Secondly, the EU Member States are strongest in cohesion through the EU. It might be difficult for a Member State like Malta, Lithuania or Hungary to block a massive Chinese, Russian or other great-power foreign-based investment, as there could be political consequences for preventing such a deal. But were the EU to block such a deal, the individual Member State wouldn’t be singled out for blame. Apple and Microsoft are two cases in point. It’s the EU that called out Microsoft’s anti-competitive behaviour and slapped Apple with a massive bill in back taxes, not individual Member States. This European dimension therefore has clear benefits to Member States and Commissioner Oettinger has already called for a European investment screening regime.

Therefore, the European Union could establish a CFIUS equivalent – a kind of Committee on Foreign Investment in the EU (CFIEU) which would bring together national officials and European officials from different policy fields to screen investments into Europe.

However, chances of a powerful, decision-making CFIEU being established seem pretty slim. It’s clear that the EU Member States wouldn’t accept a supranational authority that decides on foreign investments into their national corporate landscape.

In this context, it might be more realistic to start with a consultative body. For example, in the field of energy security, the EU has a European Gas Coordination Group that brings together national and EU experts on gas security and adopts opinions and reports. Perhaps there could be a kind of “European Foreign Investment Coordination Group”.

This group would look for transactions of interests, consider the political circumstances and investigate the European dimension of the deal. In the end it could adopt an opinion that would be made publicly available and that would have to be addressed at the national level. That way it could still influence national decision-making and put pressure on Member States. By highlighting possible ramifications of a deal for third-party Member States, it would also allow those to publicly comment and get engaged in the deal. This would to a certain degree Europeanise national processes.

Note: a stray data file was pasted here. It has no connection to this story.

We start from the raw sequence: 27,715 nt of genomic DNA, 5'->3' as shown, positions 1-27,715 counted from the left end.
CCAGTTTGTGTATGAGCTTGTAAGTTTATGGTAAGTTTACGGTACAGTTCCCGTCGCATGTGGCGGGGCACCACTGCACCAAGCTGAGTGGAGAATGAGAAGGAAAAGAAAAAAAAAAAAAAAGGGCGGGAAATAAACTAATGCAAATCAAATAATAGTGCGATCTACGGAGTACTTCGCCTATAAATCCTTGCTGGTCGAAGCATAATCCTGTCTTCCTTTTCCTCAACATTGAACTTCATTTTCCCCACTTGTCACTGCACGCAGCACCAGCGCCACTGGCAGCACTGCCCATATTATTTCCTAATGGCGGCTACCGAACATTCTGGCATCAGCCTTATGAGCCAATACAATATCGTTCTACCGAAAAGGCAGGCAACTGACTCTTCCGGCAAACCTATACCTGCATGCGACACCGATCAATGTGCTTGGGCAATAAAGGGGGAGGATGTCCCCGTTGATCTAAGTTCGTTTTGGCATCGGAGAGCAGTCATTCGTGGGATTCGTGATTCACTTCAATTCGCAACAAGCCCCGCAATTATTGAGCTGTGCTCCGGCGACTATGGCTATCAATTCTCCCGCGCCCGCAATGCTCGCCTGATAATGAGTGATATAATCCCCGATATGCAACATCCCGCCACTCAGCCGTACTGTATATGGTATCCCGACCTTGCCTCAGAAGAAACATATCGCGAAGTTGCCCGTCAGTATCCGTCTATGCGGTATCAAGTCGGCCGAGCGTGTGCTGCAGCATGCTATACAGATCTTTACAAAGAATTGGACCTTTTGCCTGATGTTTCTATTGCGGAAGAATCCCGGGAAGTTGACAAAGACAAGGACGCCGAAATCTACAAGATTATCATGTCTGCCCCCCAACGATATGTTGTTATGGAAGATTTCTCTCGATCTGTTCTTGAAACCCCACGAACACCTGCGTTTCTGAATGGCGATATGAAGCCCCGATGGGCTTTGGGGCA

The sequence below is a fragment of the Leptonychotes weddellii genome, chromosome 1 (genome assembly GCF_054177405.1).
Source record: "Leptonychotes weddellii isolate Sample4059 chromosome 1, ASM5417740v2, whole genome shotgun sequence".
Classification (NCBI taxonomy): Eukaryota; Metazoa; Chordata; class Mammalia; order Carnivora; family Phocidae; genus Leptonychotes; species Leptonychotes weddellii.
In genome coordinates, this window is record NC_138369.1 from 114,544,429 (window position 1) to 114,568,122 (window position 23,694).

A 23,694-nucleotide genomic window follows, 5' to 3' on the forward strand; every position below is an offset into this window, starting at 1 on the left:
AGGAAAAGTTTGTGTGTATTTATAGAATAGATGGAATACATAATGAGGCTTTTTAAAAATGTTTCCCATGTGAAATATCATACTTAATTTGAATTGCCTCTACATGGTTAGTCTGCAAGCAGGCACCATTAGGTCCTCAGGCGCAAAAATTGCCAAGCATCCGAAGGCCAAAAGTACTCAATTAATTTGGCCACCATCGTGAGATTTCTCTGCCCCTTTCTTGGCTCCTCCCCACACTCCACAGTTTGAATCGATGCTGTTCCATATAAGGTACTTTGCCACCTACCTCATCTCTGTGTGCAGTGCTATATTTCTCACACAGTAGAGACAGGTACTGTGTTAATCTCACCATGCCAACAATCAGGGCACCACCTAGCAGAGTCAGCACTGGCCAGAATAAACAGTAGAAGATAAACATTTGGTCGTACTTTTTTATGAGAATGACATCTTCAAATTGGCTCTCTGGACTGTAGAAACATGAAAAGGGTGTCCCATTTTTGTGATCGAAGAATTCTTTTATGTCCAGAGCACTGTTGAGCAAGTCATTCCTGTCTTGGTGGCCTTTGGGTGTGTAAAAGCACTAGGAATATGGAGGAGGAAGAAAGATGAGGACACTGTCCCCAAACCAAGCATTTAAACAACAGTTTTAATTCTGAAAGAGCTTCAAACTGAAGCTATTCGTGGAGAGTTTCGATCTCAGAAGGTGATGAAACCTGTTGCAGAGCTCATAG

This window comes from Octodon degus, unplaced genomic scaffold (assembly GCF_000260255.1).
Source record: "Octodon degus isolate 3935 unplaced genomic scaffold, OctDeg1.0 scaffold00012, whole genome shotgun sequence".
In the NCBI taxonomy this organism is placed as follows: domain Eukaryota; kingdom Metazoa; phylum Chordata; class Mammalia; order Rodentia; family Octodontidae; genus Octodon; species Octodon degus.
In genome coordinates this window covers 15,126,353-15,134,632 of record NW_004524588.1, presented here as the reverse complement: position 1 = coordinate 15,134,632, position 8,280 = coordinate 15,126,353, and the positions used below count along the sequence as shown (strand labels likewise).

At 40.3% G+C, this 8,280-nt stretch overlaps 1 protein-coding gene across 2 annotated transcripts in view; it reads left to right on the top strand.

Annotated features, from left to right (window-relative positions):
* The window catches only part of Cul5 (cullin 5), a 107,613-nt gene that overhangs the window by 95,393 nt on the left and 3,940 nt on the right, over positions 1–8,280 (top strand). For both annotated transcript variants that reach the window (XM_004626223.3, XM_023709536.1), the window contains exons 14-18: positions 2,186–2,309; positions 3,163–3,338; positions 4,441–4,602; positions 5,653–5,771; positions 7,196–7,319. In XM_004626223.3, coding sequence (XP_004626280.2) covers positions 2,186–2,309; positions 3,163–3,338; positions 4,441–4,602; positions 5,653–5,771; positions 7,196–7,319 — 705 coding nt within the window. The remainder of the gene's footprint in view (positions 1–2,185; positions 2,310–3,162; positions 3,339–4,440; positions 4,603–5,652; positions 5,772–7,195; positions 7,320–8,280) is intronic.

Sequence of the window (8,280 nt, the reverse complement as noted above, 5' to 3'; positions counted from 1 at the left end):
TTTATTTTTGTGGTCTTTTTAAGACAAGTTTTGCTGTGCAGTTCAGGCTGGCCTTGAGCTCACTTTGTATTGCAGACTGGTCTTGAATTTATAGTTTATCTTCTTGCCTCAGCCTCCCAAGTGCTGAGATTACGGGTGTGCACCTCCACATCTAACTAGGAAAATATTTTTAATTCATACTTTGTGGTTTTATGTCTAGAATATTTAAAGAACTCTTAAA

Some of the recent merger cases should be a wake-up call to get active. Europe shouldn’t fear Chinese, Russian or any other investment but neither should it naively believe all these investments are pursued by a purely company logic. It should put in place security safeguards that make sure we separate the wheat from the chaff.

Did Juncker Rise to the Occasion? The State of the Union

There are speeches that give goosebumps, speeches that entertain, speeches that make one fall asleep, and then there are speeches that are so serious they leave an instant void; the audience needs time to digest and come to grips with it. This was the annual State of the Union speech (SOTEU) that Commission President Jean-Claude Juncker gave this Wednesday in the plenary of the European Parliament.